He was available only to the chosen few because only very few people can rise to such a height where he lived. He lived on Everest, the Everest of consciousness, beyond the clouds. Only those who were fortunate enough and courageous enough to climb the mountain were able to understand what he was saying. To the common masses he was a madman. To the knowers he was just a vehicle of existence, and all that was coming through him was pure truth – truth and only truth.
He had made himself deliberately notorious. That was his way of becoming invisible to the masses. Sufis do that; they have a very strange method of becoming invisible. They remain visible, they remain in the world, they don’t escape from it, but deliberately they create a certain milieu around them so that people stop coming to them. Crowds, curious people, stupid people, simply stop coming to them. The Sufis don’t exist for them, they forget all about them. This has been an ancient method of the Sufis so that they can work with their disciples.
You can see it happening here – you are my Sufis. I am almost invisible to the people who live in Pune. I am here and not here. I am not here for them; I am here only for you. I am invisible even to the neighbors here. They see and yet they don’t see, they hear and yet they don’t hear.
Lai-Khur had made himself deliberately notorious. Now, can you find a more notorious man than me? And it is so good: it keeps the foolish away. He was now visible only to the perceptive. A master, if he really wants to work, if he means business, has to become invisible to those who are not authentic seekers.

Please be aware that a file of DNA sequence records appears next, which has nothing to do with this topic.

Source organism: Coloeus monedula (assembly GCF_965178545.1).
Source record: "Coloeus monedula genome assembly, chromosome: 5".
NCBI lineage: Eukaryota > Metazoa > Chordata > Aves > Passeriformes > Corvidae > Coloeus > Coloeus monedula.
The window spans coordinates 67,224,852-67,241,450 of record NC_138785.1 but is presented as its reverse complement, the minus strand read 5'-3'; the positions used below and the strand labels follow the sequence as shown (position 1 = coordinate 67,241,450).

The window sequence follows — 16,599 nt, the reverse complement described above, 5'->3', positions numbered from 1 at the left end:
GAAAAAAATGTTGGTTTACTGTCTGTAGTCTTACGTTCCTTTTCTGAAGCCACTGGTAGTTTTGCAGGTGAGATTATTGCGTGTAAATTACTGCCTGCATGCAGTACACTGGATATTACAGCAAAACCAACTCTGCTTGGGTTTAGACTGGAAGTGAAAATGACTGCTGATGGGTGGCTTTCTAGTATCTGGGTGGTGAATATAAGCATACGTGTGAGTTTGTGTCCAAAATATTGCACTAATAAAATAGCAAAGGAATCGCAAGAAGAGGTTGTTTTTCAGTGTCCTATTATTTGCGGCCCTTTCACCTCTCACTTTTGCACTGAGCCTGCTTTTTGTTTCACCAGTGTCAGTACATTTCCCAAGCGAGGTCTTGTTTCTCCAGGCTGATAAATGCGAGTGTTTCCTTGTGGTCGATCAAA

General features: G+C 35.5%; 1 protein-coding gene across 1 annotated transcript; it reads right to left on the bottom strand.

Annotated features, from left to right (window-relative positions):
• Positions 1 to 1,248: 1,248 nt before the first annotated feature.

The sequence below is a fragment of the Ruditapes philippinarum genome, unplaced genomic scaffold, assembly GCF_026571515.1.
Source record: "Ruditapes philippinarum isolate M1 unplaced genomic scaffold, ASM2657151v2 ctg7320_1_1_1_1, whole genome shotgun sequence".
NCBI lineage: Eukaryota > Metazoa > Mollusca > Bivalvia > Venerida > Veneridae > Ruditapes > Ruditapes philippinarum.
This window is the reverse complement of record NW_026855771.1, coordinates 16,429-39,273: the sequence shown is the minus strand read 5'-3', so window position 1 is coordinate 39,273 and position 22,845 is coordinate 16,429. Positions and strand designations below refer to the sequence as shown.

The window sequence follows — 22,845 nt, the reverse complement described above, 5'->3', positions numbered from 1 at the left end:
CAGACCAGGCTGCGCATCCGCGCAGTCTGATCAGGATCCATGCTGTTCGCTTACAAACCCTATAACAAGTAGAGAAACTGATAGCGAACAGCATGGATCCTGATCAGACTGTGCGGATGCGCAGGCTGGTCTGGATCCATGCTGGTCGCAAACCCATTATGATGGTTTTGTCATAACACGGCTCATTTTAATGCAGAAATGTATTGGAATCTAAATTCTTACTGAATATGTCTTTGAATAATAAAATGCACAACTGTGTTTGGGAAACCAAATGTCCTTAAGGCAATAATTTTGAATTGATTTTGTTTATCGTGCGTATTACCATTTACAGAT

That is what Gurdjieff used to do. Gurdjieff must have learned a few things from Lai-Khur. Gurdjieff lived with Sufi masters for many years before he became a master in his own right. And when I have finished this story you will see many similarities between Gurdjieff and Lai-Khur.
Lai-Khur called for wine and proposed a toast, “To the blindness of the Sultan Bahramshah.”
Now, first the great mystic called for wine. Religious people are not supposed to drink wine. It is one of the greatest sins for a Muslim to drink wine; it is against the Koran, it is against the religious idea of how a saint should be. Lai-Khur called for wine and proposed a toast, “To the blindness of the Sultan Bahramshah.”
The sultan must have got mad. He was furious – calling him blind? But he was under the great ecstatic impact of Lai-Khur. So although he was boiling within, he didn’t say a thing. Still, those beautiful sounds and the music and the dance were haunting him, it was still there in his heart. He was transported to another world. But others objected, his generals and his courtiers objected.
When objections were raised, Lai-Khur laughed madly and insisted that the sultan deserved blindness for embarking on such a foolish journey. “What can you conquer in the world? All will be left behind. The idea of conquering is stupid, utterly stupid. Where are you going? You are blind, because the treasure is within you,” he said, “and you are going to India. Wasting time, wasting other people’s time. What more is needed for a man to be called blind?”